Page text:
Over the past year, therapists have helped their clients through a myriad of challenges: a global health and economic crisis, a reckoning with racial injustice, a tense political climate and a deadly mob at the nation’s Capitol.
They’ve done so while also managing their own mental health.
Psychologists report seeing an increase in mental health disorders. According to a November poll of nearly 1,800 psychologists by the American Psychological Association, 74% said they are seeing more patients with anxiety disorders compared to before the pandemic, and 60% are seeing more patients with depressive disorders.
Meanwhile, the client load of therapists has also been on the rise.
“I’m seeing more clients than I ever have in my practice and many other clinicians are saying the same,” said Cynthia Langtiw, a practicing therapist and a professor at The Chicago School of Professional Psychology. She is also a clinical supervisor with the Marjorie Kovler Center for Survivors of Torture.
“I think it speaks to this time and the layers of difficulty telling us that it’s OK to reach out, that we have permission to reach out for support, but that the therapists, the people who are seeing all of these folks, are taxed by the amount of work that we end up doing,” Langtiw said.
Dominique Barnes-Walker, a therapist who works primarily with couples and families at Chicago Counseling Services on the South Side, has also seen an increase in demand for her services.
“We are in a pandemic, people are in their homes with their families more, so issues and conflict are arising,” Barnes-Walker said. “I’ve definitely seen an influx of people looking for couple and family therapists.”
Chicago Counseling Services has a long waitlist, even though they hired new therapists during the pandemic, Barnes-Walker said.
Even with an increased patient load, therapists aren’t always able to keep up with the demand.
“One of the big gaps that we’re seeing is that Spanish-speaking families and adults are waiting twice as long as their English-speaking peers,” said Diana Castañeda, director of Youth and Crisis Services at Community Counseling Centers of Chicago, where she oversees clinical teams on the West and Northwest sides of Chicago for adults and children. “We’re trying our best, but there’s always been more demand than what we’re able to give, and the pandemic has only made that situation worse.”
The move to virtual sessions last March was “quick and steep,” Langtiw said. “Zoom fatigue” is a reality for both mental health professionals and their clients.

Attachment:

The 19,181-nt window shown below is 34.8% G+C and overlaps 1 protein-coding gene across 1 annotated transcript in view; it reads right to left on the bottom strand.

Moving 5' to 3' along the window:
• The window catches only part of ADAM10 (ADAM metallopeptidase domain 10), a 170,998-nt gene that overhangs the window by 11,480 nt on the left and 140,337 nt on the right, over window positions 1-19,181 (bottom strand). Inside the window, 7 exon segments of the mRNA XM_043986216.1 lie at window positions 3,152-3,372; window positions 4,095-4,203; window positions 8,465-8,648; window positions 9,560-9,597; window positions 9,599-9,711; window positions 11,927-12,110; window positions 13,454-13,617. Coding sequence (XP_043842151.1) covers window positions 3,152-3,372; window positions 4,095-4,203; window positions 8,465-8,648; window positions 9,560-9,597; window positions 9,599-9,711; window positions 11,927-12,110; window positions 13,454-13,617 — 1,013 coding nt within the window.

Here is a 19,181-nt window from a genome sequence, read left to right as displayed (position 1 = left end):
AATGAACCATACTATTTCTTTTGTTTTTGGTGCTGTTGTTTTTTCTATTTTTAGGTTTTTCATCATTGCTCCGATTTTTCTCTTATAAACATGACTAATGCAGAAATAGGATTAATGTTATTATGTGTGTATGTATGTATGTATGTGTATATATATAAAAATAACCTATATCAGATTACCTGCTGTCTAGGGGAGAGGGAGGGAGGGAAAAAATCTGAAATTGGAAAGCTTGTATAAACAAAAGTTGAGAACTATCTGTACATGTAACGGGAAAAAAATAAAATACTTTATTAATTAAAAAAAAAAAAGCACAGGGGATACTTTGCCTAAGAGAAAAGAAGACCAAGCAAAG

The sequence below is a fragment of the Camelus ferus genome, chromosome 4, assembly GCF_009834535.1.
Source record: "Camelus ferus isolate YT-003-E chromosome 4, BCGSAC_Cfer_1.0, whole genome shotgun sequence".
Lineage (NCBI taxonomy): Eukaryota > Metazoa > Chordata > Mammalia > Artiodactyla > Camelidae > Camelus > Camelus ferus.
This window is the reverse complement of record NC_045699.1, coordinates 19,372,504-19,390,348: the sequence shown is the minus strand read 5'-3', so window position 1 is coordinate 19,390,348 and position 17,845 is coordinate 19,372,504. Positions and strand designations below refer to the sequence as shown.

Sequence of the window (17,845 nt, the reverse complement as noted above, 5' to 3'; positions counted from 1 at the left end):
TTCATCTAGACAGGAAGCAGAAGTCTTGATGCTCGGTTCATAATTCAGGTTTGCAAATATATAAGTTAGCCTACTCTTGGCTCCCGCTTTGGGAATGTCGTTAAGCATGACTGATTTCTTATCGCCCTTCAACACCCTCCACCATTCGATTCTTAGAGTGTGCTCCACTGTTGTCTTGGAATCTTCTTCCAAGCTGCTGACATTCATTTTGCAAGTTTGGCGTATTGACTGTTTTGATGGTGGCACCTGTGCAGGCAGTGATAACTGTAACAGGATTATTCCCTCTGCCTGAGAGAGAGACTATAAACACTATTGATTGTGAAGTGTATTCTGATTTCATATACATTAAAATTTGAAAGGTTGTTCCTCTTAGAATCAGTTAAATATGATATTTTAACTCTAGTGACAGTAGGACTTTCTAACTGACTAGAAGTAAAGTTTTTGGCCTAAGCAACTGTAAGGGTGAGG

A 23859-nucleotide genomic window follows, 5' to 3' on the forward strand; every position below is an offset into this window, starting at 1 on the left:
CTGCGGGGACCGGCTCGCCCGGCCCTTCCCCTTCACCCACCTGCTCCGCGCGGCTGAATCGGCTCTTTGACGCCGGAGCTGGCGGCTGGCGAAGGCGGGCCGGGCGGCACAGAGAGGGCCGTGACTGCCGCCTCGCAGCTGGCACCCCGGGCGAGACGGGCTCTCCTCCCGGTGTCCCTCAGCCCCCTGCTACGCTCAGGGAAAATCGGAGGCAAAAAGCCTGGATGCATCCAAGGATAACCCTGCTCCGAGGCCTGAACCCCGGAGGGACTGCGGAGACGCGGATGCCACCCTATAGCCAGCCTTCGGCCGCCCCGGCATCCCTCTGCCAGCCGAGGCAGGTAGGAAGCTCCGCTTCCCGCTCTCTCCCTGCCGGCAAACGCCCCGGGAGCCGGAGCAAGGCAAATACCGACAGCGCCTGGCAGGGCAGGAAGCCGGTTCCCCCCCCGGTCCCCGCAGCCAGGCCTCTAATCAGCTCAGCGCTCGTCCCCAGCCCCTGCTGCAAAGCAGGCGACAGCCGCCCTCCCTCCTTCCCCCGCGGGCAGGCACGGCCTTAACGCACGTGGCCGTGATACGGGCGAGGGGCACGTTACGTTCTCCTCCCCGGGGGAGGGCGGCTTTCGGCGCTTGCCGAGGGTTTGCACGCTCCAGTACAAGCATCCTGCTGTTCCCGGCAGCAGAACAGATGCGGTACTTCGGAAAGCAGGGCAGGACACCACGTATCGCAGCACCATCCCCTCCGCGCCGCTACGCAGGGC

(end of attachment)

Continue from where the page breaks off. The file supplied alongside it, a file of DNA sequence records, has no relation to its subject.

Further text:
“Where we used to be able to do a lot of sessions back to back, we aren’t able to do that anymore,” Barnes-Walker said. “We need a little bit more of a break in between sessions because being on screen is exhausting.”
However, virtual sessions have made therapy more accessible. Langtiw said she is seeing some clients more often during the pandemic because they don’t have to build in the commute time.
The killing of George Floyd in May and the reckoning with racial injustice that followed provided another challenge to therapists, particularly Black mental health professionals.
“Physically emotionally, spiritually and socially, I had to do so much more work because as a Black woman, as a Black mother, I was watching such difficulty unfold before us, and I really had to rally my own resources and acknowledge that I too was experiencing so much of the pain that my clients were bringing to the table. I had to work through that before I could actually help my clients work through that,” Langtiw said.
The American Psychological Association poll also found that 41% of psychologists reported feeling burned-out. Castañeda said her team hasn’t been experiencing burnout as much as they have been working through vicarious trauma.
“So much of the work that we do is trauma based, more of what we talk about is vicarious trauma and the ways in which we are coping with everything that is going on in the same way our clients are,” Castañeda said. “What I will say is unequivocally, I am seeing an uptick in vicarious trauma among my staff.”
Many therapists see therapists themselves. Throughout the pandemic, some of Castañeda’s therapists have returned to therapy, while others rely on support from their team.
“It’s very important that we make space to talk about it and talk about how we’re not OK, and not dictate any one way of reacting to it, but know that any resources that they need that’s on our part to give we will give, including going to their own therapy,” Castañeda said.
“We can’t offer anyone resources that we don’t have ourselves,” Langtiw said.